I followed this advice closely until I suffered from a serious burnout, at which point getting out of bed seemed like enough of an accomplishment, and then I looked like shit for weeks (which seemed like a necessary and even healthy ego death).

Writing this calls to mind an unfortunate episode of a few years ago when I wore tracksuit pants to work. I hated where I was working and noted that my colleagues and I, all cream-of-the-crop graduates from the best universities, were like a herd of racehorses put to pasture with dairy cows for the fattening, never to race again. This could have been fatal, but luckily my soul rebelled in the same manner as that German tourist’s had (Meditation 1) and I resigned without a plan or a clue as to what was to come next. The tracksuit pants had been an outward manifestation of a deep loss of faith in myself and my abilities – a precursor to losing one’s edge and succumbing to unforgiveable mediocrity.

The point here is that every time I have ever deviated from my standards of dress, I have regretted it on account of feeling less capable of executing that unique function that appeals to me: getting shit done, elegantly and with impact.

My self-expression is deeply connected to my physical presentation, as is it indicative of how I’m doing (never mind that the strictness of my dress has something to do with my parents’ eccentricity – see Meditation 10).

Subsequently I have discovered that I actually feel like complete crap when I am bare-faced, which forced me to re-evaluate the way I had previously judged other women who like to wear lots of makeup. It is, after all, about personal style, and your personal style (including your prerogative in electing of your own free will to don religious headgear, to shave your various regions, to pluck eyebrows, to spray tan, to Botox, to do weird shit like running marathons without a tampon etc.) is all about finding what works for you.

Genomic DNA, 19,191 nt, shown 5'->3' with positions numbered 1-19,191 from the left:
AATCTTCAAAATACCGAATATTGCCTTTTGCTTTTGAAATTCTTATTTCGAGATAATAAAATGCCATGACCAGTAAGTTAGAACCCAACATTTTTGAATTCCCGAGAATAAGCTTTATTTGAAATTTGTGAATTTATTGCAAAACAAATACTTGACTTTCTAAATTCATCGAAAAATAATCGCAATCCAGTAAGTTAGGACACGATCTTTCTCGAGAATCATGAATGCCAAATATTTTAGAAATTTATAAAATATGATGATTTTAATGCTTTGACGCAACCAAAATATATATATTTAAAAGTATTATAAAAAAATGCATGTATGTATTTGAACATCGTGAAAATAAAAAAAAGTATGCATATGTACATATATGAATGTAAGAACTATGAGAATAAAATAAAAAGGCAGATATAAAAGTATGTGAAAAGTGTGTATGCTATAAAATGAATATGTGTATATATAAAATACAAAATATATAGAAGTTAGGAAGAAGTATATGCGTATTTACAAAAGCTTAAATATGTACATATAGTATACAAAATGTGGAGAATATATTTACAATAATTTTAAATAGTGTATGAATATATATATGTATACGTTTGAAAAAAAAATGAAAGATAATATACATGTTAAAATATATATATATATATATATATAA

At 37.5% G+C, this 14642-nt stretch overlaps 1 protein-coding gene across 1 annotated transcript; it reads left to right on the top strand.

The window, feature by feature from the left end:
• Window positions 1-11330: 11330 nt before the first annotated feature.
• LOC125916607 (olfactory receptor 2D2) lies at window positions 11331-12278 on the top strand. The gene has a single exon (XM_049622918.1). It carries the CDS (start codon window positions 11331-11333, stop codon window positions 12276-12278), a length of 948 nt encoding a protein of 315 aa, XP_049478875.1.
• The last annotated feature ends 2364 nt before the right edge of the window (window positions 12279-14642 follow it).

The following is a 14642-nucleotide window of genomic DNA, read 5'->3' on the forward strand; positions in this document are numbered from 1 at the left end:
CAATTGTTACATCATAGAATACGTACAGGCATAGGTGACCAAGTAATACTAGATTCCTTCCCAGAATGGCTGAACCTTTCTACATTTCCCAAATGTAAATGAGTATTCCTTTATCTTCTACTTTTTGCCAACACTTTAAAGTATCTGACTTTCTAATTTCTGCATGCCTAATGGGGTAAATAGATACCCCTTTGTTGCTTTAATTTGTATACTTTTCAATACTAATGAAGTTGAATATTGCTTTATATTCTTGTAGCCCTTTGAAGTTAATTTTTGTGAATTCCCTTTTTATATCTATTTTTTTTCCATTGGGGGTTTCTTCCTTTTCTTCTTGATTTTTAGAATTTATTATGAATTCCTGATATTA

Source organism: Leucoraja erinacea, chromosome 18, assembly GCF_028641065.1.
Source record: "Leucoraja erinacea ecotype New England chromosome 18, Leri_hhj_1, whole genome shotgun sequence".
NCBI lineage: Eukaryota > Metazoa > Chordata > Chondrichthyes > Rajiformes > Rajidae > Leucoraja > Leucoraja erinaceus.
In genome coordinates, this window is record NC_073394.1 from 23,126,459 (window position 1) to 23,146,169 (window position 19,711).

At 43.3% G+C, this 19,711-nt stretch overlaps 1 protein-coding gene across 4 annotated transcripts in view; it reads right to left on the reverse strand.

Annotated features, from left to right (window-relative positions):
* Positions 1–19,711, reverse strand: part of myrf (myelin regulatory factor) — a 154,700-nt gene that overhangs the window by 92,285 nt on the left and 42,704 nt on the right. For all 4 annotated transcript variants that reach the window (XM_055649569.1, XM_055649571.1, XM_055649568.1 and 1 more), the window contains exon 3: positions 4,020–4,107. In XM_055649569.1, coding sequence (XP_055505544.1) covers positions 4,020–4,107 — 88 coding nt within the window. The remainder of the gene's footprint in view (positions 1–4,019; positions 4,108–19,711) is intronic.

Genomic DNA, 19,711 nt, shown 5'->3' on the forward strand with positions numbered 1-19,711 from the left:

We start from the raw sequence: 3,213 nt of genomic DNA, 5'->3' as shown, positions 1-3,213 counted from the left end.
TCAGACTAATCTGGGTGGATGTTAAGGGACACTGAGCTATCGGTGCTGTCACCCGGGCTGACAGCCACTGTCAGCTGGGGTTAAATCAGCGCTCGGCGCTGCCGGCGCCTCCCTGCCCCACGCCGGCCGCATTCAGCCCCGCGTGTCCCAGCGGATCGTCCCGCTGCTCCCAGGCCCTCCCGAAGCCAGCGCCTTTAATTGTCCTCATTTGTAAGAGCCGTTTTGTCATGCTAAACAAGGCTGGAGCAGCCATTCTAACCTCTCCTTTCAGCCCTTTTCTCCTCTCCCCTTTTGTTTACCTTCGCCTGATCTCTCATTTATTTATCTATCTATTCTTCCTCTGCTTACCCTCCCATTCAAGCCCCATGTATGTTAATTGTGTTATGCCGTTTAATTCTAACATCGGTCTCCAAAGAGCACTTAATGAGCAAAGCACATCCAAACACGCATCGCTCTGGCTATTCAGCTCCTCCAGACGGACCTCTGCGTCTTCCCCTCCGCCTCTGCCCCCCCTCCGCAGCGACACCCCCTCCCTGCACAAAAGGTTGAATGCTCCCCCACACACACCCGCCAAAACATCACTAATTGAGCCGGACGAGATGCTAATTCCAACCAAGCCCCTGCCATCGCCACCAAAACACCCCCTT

If we, as feminists, judge women who wear makeup or shave their armpits because they supposedly bolster the patriarchy by conforming to masculine ideas of beauty we are missing the point of freedom of expression. Why is my rouge lipstick not as much an expression of who I am as is another woman’s decision to go without shaving? Why not shave in the first place – because you actually don’t like it or simply for the sake of rebelling in a general way? Once you get going here, inevitably it gets down to how much you really believe in freedom, whatever it looks like. Can you tolerate it if freedom looks different for someone else?

Zoom in even more, and suddenly nothing makes sense anymore. What you see others doing can no longer be interpreted properly, as you are seeing it through the lens of your own paradigm and everywhere you look you see only your own limitations and prejudices.

The only place to go from here is to accept one’s own ignorance and narrowness, and to protect fiercely the unique expressions that constitute what others choose to present in whichever way, to ask rather than assume, and to honour your own requirements.

Mine are shaving my legs, avoiding garish colours and bizarre combos, never wearing leggings as pants, wearing a little makeup from time to time, and tying my hair up on day two after a wash (the beanie never fools anyone).

I celebrate the hairy, the bold and wool-clad, the daring, and the bare-faced, too. Those are easy to applaud.

Will I celebrate the difficult ones, though? The Botoxed, the niptucked, the base-caked, the skinny-zillion-dollar-jeaned? The hijabed…

The ones that make me jealous?

From the 16 Meditations for Deranged Workaholics series.